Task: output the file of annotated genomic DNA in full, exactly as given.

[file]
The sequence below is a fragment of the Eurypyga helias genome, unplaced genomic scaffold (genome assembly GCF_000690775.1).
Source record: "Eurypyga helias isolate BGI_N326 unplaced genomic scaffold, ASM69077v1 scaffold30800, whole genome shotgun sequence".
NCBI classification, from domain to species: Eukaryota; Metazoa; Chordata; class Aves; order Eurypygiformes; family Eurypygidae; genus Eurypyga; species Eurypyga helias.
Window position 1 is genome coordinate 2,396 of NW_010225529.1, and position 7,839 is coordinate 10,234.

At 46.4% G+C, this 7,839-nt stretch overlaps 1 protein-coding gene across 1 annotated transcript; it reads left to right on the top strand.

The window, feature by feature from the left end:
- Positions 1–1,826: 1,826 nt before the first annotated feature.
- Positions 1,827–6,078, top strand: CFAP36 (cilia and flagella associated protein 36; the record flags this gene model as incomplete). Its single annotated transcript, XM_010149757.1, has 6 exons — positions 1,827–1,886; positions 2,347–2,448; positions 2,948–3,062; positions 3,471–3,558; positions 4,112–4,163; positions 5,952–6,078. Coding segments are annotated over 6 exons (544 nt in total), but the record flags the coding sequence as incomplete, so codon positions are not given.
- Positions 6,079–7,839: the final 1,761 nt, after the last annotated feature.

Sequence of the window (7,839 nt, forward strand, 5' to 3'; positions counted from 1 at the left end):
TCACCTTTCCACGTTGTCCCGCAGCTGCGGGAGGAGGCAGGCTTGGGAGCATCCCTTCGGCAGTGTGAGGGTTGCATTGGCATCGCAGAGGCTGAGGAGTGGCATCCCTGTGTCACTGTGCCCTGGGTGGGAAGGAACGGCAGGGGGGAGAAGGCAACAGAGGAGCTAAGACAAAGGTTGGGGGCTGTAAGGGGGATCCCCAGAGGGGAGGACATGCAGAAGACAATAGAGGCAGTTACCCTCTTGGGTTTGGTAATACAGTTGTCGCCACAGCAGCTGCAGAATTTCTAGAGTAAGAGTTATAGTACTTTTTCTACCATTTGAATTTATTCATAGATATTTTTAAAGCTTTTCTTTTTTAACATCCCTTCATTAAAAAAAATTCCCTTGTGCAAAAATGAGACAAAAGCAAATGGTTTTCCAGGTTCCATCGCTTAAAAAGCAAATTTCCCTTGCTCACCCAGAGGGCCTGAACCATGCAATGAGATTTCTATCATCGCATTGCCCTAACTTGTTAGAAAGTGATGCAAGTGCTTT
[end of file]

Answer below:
The sequence below is a fragment of the Eurypyga helias genome, unplaced genomic scaffold (genome assembly GCF_000690775.1).
Source record: "Eurypyga helias isolate BGI_N326 unplaced genomic scaffold, ASM69077v1 scaffold30800, whole genome shotgun sequence".
NCBI classification, from domain to species: Eukaryota; Metazoa; Chordata; class Aves; order Eurypygiformes; family Eurypygidae; genus Eurypyga; species Eurypyga helias.
Window position 1 is genome coordinate 2,396 of NW_010225529.1, and position 7,839 is coordinate 10,234.

At 46.4% G+C, this 7,839-nt stretch overlaps 1 protein-coding gene across 1 annotated transcript; it reads left to right on the top strand.

The window, feature by feature from the left end:
- Positions 1–1,826: 1,826 nt before the first annotated feature.
- Positions 1,827–6,078, top strand: CFAP36 (cilia and flagella associated protein 36; the record flags this gene model as incomplete). Its single annotated transcript, XM_010149757.1, has 6 exons — positions 1,827–1,886; positions 2,347–2,448; positions 2,948–3,062; positions 3,471–3,558; positions 4,112–4,163; positions 5,952–6,078. Coding segments are annotated over 6 exons (544 nt in total), but the record flags the coding sequence as incomplete, so codon positions are not given.
- Positions 6,079–7,839: the final 1,761 nt, after the last annotated feature.

Sequence of the window (7,839 nt, forward strand, 5' to 3'; positions counted from 1 at the left end):
TCACCTTTCCACGTTGTCCCGCAGCTGCGGGAGGAGGCAGGCTTGGGAGCATCCCTTCGGCAGTGTGAGGGTTGCATTGGCATCGCAGAGGCTGAGGAGTGGCATCCCTGTGTCACTGTGCCCTGGGTGGGAAGGAACGGCAGGGGGGAGAAGGCAACAGAGGAGCTAAGACAAAGGTTGGGGGCTGTAAGGGGGATCCCCAGAGGGGAGGACATGCAGAAGACAATAGAGGCAGTTACCCTCTTGGGTTTGGTAATACAGTTGTCGCCACAGCAGCTGCAGAATTTCTAGAGTAAGAGTTATAGTACTTTTTCTACCATTTGAATTTATTCATAGATATTTTTAAAGCTTTTCTTTTTTAACATCCCTTCATTAAAAAAAATTCCCTTGTGCAAAAATGAGACAAAAGCAAATGGTTTTCCAGGTTCCATCGCTTAAAAAGCAAATTTCCCTTGCTCACCCAGAGGGCCTGAACCATGCAATGAGATTTCTATCATCGCATTGCCCTAACTTGTTAGAAAGTGATGCAAGTGCTTT